The trouble with Corn

cuito61 at onebox.com cuito61 at onebox.com
Sun Nov 3 11:14:44 MST 2002


While David Corn's piece "Behind the Placards" (http://www.commondreams.org/views02/1031-08.htm) presents a justified critique of WWP/IAC/ANSWER, I think that the real purpose of the article was to deride the radical politics of many people who oppose the U.S. war drive.

I find it troubling that many people on the "left" and involved in anti-war work gobbled up the article just because it presented, once again, the same critiques of ANSWER that many of us have been making for a long time, while at the same time ignoring the slander Corn directs at all radicals.  This article was obviously not a piece of constructive criticism or friendly advice, but was a broad denunciation by someone on the outside looking in.

Last time I checked, WWP/IAC/ANSWER or RCP or any other sectarian group do not have ownership over the concepts of anti-imperialism and anti-capitalism, or that Mumia Abu-Jamal is a political prisoner, or (critical) support of the Cuban Revolution, or that Zionism and the Israeli state represent colonialism.  I thought that anyone could hold these views and other "radical" and "anti-American" views while at the same time recognizing the sectarian foolishness of the aforementioned groups and disagreeing seriously with the more ridiculous aspects of their politics and undemocratic structure.  In other words, I don't believe that Corn sat down just to diss the WWP/ANSWER.  It's pretty obvious that his article is plain and simple redbaiting, for lack of a better term.  And it's pretty disheartening that people didn't recognize this for what it was.

There are plenty of us who hold the anti-imperialist, anti-racist views ridiculed by Corn in his article and who also might be (god forbid) "radicals," "socialists," or "marxists" who see sectarian groups for what they are.

On the subject of being "pro-American," perhaps Mr. Corn thinks that in order to be opposed to this war one must have the red white and blue pinned to one's lapel or remind everyone every 5 minutes how "patriotic" you are. Fuck that.  I wasn't "pro-American" before 9-11 and I'm not going to be now.  And there's nothing wrong either with being opposed to this war within a framework of an anti-capitalism, anti-racism, and anti-imperialism, the last of which especially involves a good degree of condemnation of U.S. policies.  So if Mr. Corn is looking for someone to wave the flag painted on the side of the missiles dropped on Iraqi children, he can look somewhere else.

I think the words of Arundhati Roy are appropriate here:

"Recently, those who have criticised the actions of the US government have been called "anti-American". Anti-Americanism is in the process of being consecrated into an ideology. The term is usually used by the American establishment to discredit and inaccurately define its critics. Once someone is branded anti-American, the chances are that he or she will be judged before they're heard and the argument will be lost in the welter of bruised national pride... Last year, like many others, I too made the mistake of scoffing at this post-September 11 rhetoric, dismissing it as foolish and arrogant. I've realised that it's not. It's actually a canny recruitment drive for a misconceived, dangerous war" (http://www.guardian.co.uk/g2/story/0,3604,799850,00.html).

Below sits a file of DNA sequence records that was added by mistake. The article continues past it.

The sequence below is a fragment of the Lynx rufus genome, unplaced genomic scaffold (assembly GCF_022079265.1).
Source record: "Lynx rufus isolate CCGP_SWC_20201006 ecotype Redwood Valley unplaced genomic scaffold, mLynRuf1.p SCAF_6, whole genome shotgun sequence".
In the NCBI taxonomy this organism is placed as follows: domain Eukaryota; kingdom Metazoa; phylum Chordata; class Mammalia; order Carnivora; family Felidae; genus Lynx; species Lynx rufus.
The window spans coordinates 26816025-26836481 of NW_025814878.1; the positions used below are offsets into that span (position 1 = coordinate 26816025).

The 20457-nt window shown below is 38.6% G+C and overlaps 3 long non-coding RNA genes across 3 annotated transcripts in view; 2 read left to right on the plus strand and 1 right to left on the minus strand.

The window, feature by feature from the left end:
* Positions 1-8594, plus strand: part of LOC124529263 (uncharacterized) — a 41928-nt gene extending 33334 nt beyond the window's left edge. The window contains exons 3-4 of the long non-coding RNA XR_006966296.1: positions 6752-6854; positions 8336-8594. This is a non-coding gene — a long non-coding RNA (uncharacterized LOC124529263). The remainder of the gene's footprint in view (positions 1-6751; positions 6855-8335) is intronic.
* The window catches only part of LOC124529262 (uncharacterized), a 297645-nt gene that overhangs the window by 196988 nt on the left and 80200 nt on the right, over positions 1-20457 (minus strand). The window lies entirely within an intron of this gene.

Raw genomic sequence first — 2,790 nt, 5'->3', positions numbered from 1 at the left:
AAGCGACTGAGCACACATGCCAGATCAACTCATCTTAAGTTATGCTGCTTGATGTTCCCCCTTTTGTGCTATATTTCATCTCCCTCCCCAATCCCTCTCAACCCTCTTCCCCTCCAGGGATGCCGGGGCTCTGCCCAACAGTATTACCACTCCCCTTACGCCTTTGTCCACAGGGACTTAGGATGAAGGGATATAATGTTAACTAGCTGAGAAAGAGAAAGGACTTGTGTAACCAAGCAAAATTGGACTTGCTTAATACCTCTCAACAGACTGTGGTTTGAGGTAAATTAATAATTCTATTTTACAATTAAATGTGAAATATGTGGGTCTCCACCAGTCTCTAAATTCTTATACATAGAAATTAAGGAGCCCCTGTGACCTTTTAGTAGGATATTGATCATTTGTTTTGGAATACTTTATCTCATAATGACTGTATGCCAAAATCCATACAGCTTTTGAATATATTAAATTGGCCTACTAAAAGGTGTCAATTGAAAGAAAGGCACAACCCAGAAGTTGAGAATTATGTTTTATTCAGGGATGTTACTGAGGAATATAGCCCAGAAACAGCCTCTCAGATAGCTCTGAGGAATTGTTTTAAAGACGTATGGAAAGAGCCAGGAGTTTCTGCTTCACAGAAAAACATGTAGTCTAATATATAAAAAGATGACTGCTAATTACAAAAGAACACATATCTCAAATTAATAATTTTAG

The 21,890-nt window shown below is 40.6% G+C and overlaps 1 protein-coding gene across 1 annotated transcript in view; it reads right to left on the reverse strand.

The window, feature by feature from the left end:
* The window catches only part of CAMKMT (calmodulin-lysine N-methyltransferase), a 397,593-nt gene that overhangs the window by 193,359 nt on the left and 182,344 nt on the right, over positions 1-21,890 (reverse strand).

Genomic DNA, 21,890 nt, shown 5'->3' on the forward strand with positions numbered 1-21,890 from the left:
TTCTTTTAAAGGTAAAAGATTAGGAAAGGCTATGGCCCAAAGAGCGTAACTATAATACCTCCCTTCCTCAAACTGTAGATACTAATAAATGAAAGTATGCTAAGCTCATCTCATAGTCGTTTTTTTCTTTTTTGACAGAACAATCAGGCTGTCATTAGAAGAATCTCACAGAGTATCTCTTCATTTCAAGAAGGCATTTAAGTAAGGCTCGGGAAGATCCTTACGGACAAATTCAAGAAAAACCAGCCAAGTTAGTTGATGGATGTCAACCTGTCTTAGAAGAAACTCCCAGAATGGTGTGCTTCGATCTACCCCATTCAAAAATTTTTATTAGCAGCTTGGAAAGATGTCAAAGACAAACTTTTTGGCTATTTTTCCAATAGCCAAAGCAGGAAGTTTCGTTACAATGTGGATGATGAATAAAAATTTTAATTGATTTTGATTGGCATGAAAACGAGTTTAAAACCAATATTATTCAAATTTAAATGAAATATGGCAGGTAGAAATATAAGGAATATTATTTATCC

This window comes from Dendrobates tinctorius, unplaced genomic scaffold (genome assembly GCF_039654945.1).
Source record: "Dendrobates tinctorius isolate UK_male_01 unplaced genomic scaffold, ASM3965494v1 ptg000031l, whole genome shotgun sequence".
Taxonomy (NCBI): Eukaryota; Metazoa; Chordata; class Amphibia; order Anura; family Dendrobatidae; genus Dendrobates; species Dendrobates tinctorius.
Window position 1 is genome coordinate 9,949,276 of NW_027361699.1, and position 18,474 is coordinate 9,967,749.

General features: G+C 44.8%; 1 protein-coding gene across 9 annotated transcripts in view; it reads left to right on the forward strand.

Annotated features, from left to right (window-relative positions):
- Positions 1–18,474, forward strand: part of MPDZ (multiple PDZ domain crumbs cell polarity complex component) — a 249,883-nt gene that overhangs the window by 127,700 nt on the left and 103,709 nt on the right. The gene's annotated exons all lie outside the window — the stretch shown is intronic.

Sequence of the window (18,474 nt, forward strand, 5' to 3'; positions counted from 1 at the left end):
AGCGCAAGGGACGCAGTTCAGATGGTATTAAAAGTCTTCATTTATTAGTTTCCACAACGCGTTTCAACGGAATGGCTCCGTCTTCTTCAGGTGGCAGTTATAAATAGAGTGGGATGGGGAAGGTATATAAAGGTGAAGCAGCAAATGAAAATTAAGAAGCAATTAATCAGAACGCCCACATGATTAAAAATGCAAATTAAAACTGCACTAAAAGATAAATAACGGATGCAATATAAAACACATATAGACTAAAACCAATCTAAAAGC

We should also be wary of the hidden agendas of "Leftists Who Love the War Too Much" (http://www.villagevoice.com/issues/0244/goldstein.php).

Finally, I don't think there should only be "one movement" against the war, and if we are to be successful in stopping the war, it certainly won't be because we all fall in line behind ANSWER.  They're good at doing what they do: organizing mass, boring, ineffective marches.  Sure, these have their time and place, but was October 26th anything more than a pep rally for the already convinced?  October 26th or other similar actions, no matter how big the crowd, won't influence the powers that be to change their course of action.

There are many other things that can be done, such as direct action, civil disobedicence, talking to your circle of friends and family, organizing at the workplace, and eventually, somehow, getting people to refuse to work to supply the war, getting dockworkers to refuse to load up the ships, getting soldiers to refuse to serve, getting students to shut down their campuses, etc.

I think Michael Albert and Stephen Shalom discuss the issue of tactics well without resorting to the anti-radicalism/redbaiting of Corn, Hitchens, Gitlin, etc.  It could be found here:  http://www.zmag.org/content/showarticle.cfm?SectionID=15&ItemID=2527

They also point out how the war is related to other, larger concerns and structures which are dismissed by Corn et al as "radical" fringe concerns.  But in reality the war cannot be opposed without taking into account the bigger picture.  This piece by Howard Ehrlich(http://www.onwardnewspaper.org/archives/2-2002/peace.html) also points out how anti-war movements ahve traditionally ignored the larger isues and ahve been reactionary and reformist in nature.  Now is as good a time as any to build a movement that "calls for an end to the barbarism and for the beginning of a new society."  This isn't going to happen with ANSWER or with people like Corn.

Proud to be part of the "hard left,"
marc



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